Posts Tagged "Road Trip Wednesday"

The Highwayman Poem: YA Story in Miniature

Posted by on Apr 17, 2013 | 14 comments

The Highwayman Poem: YA Story in Miniature

This week’s YA Highway Road Trip Wednesday question: April is National Poetry Month! Share your favourite poem(s) or poet. This is a no-brainer for me, as without my favourite poem I would never have written my debut novel, Glimpse. Yes, I really do love it that much. The poem? The Highwayman by Alfred Noyes. Surely you’ve read The Highwayman. Here are the first few stanzas to jog your memory. The wind was a torrent of darkness among the gusty trees. The moon was a ghostly galleon tossed upon cloudy seas. The road was a ribbon of moonlight over the purple moor, And the highwayman came...

YA Books Being Made into Movies

Posted by on Apr 3, 2013 | 18 comments

YA Books Being Made into Movies

I’m so excited about the huge numbers of YA books being made into movies. We’ve already had Twilight, The Hunger Games, and Beautiful Creatures, and still have many more to look forward to (see table below). This week’s YA Highway Road Trip Wednesday question asks: The Veronica Mars Kickstarter success makes us wonder, what YA book would you raise $2 million to see a movie version of? This is a tough one, as there are so many YA books I’d love to see as movies, many of which are already listed below (hooray!). If I could add another to the list, it would be: I’d pay serious money to see a big-screen adaptation...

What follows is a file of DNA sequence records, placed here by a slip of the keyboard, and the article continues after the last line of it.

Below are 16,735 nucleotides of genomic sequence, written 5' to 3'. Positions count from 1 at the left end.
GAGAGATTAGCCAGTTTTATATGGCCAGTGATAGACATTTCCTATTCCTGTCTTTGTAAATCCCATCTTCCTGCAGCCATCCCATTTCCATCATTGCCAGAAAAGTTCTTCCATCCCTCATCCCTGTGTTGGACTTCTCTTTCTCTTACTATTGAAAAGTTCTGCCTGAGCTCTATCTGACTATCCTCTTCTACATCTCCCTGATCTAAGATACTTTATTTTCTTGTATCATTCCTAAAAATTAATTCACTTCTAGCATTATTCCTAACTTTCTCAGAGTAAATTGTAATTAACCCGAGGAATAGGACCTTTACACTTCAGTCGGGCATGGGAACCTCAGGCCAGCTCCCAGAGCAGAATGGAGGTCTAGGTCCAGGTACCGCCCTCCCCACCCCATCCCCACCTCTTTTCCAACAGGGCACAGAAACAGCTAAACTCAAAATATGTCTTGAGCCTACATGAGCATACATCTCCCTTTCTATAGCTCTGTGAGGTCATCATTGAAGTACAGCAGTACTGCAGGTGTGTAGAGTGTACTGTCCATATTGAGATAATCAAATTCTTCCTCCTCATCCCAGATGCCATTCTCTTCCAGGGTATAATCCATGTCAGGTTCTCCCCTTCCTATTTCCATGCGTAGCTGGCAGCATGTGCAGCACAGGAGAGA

Spring Clean Your Writing

Posted by on Mar 14, 2013 | 4 comments

Spring Clean Your Writing

A day late, I’m taking part in my first YA Highway Road Trip Wednesday. This week’s question: Spring cleaning! What do you hope to “clean out” from your writing? What habits/tropes/words, etc do you want to eliminate?   alsis35 / Foter.com / CC BY-NC Rhetorical Questions I recently learned about this one. Having your main character ask herself rhetorical questions may seem like a great way to express emotions (‘How could this be happening to me?’), or goals (‘How could I get him to help me?’), but it isn’t the strongest writing. The question itself is redundant—think about what...